His partner is Neil, played by the great Robert Pattinson, who is just divine. He plays his British secret agent role with a professional, but almost carefree nuance and it makes watching him so engaging from the second he appears on screen. Each and every time I see Pattinson on screen I feel so much joy about having watched his career progression first hand – he is a technically brilliant actor, and I someone I am sure will go down as one of the greats of our generation. Neil is an effective character to have as The Protagonist’s second in command, complementing him gorgeously and creating a strong duo, whilst leaving him very much the starring role.

A central character in the story is Kat, played by the ever astonishing Elizabeth Debicki. If I’m being honest, I think Debicki does wonders to a very basic role. I am tired that of strong women onscreen being defined by their trauma: in this case, an abusive relationship. While it does pan out better in Tenet than it does in other media, I wish that Debicki could have been strong without being a victim.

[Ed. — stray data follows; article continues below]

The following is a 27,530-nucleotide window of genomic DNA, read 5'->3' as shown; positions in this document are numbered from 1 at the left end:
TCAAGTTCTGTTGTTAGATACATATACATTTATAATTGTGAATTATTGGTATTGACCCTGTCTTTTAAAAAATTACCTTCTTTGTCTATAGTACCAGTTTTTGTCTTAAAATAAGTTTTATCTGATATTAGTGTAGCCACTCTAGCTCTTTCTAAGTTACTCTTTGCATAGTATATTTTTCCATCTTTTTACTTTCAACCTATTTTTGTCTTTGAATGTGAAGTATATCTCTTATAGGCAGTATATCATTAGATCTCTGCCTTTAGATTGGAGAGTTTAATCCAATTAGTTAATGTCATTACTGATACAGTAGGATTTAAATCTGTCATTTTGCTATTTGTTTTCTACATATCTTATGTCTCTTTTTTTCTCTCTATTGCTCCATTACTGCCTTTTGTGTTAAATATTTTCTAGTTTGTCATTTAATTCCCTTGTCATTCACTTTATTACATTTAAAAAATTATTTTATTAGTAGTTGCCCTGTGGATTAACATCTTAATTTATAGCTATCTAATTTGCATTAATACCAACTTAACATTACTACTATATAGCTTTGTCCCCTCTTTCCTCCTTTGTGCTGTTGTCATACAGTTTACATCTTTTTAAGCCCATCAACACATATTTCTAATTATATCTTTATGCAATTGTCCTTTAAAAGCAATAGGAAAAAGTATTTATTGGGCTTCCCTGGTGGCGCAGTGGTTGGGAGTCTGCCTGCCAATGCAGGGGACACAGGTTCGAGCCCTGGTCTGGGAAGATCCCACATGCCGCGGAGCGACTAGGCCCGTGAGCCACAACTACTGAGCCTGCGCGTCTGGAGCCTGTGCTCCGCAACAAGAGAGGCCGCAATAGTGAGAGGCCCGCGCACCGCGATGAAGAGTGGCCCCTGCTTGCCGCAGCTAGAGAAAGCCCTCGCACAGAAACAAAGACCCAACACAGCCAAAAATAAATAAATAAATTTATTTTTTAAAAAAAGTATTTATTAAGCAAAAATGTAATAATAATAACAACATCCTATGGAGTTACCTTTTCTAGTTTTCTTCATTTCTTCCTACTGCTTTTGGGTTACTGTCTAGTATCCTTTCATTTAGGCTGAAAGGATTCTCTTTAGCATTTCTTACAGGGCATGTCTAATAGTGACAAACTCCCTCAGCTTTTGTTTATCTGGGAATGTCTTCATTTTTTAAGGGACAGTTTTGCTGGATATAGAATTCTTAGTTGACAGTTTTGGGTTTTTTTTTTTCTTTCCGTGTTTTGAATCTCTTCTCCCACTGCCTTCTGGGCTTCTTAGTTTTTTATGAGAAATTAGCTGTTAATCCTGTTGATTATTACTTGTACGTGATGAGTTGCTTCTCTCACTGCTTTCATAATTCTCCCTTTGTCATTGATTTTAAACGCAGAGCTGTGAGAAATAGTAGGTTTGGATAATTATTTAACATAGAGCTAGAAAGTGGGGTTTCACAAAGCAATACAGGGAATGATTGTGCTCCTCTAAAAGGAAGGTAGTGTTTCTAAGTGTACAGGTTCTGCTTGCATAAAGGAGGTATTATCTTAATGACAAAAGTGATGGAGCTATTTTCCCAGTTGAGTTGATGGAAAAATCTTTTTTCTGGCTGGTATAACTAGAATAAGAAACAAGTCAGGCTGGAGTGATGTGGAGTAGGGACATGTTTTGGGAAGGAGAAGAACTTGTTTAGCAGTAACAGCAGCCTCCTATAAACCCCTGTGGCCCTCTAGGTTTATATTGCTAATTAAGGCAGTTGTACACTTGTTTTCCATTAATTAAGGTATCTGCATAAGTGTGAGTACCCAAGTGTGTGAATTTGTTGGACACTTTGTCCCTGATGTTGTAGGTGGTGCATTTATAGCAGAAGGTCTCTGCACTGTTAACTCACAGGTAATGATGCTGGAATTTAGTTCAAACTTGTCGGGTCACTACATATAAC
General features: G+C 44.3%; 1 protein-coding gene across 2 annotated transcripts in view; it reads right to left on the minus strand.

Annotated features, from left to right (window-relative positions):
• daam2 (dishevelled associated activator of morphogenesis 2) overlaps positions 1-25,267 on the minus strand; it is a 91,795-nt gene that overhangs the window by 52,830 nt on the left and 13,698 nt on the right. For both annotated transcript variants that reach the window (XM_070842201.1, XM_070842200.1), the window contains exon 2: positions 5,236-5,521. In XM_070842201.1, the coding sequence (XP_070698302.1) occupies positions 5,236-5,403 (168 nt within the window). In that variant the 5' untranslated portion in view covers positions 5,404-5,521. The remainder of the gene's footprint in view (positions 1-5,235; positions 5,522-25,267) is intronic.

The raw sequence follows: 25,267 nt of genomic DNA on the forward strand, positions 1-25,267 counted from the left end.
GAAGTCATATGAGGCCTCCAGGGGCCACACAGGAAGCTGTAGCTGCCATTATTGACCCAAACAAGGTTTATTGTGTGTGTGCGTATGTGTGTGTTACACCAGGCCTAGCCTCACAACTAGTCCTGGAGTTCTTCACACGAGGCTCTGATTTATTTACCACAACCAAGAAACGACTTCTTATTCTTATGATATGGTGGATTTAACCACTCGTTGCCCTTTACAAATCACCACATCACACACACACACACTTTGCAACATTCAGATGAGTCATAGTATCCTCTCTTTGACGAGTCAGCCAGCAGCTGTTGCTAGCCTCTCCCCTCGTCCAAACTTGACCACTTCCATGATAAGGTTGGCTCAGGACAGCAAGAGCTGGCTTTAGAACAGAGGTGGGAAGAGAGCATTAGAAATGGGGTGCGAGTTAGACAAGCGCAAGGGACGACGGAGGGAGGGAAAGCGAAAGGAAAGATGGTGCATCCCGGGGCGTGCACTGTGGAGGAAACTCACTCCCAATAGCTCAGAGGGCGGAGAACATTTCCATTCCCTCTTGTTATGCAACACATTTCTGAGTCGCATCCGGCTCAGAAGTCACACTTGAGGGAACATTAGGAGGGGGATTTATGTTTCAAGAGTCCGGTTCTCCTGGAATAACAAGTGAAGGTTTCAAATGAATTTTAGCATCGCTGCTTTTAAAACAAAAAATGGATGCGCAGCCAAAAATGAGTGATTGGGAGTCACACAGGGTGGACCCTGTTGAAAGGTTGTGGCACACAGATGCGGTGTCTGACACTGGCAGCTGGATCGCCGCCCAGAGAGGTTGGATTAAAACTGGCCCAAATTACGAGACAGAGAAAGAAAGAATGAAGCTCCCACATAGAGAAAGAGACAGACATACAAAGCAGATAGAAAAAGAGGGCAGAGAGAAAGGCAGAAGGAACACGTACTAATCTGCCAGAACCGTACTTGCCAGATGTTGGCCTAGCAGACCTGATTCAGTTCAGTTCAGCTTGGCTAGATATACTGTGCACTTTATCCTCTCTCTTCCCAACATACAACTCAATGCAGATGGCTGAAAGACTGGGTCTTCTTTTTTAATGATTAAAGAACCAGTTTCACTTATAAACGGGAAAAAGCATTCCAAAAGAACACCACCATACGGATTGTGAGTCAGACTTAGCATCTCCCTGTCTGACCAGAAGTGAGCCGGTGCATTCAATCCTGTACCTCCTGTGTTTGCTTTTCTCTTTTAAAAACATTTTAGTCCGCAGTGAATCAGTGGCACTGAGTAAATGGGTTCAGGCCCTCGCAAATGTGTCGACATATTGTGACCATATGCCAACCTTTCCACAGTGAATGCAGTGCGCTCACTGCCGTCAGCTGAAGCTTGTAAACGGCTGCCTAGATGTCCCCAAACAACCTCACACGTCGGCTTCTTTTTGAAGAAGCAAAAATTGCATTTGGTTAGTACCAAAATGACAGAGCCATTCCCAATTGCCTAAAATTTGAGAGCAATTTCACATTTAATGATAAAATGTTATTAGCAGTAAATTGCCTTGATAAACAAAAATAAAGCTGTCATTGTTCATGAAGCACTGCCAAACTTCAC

While Kat is frankly, a character I wish I could grow up to be like, and there are two other smart, strong and powerful women in the film, it is worth noting that Tenet does not come close to passing the simple Bechdel Test (wherein two female characters must have at least one conversation with each other that is not about a man). The bar is so low, and yet, major films continue to fail to meet it.

Debicki’s counterpart is Kenneth Branagh, who is really very good as Russian bad guy Andrei Sator. He scared me, genuinely, and his accent was spot on – even in inverted scenes, when he was required to speak his lines backwards, in a Russian accent. I am sort of sick of the villain’s motivation being the whole “If I can’t have it then nobody can” thing – it’s an interesting concept to have on an omnicidal scale, but I do think it’s a pretty easy motive.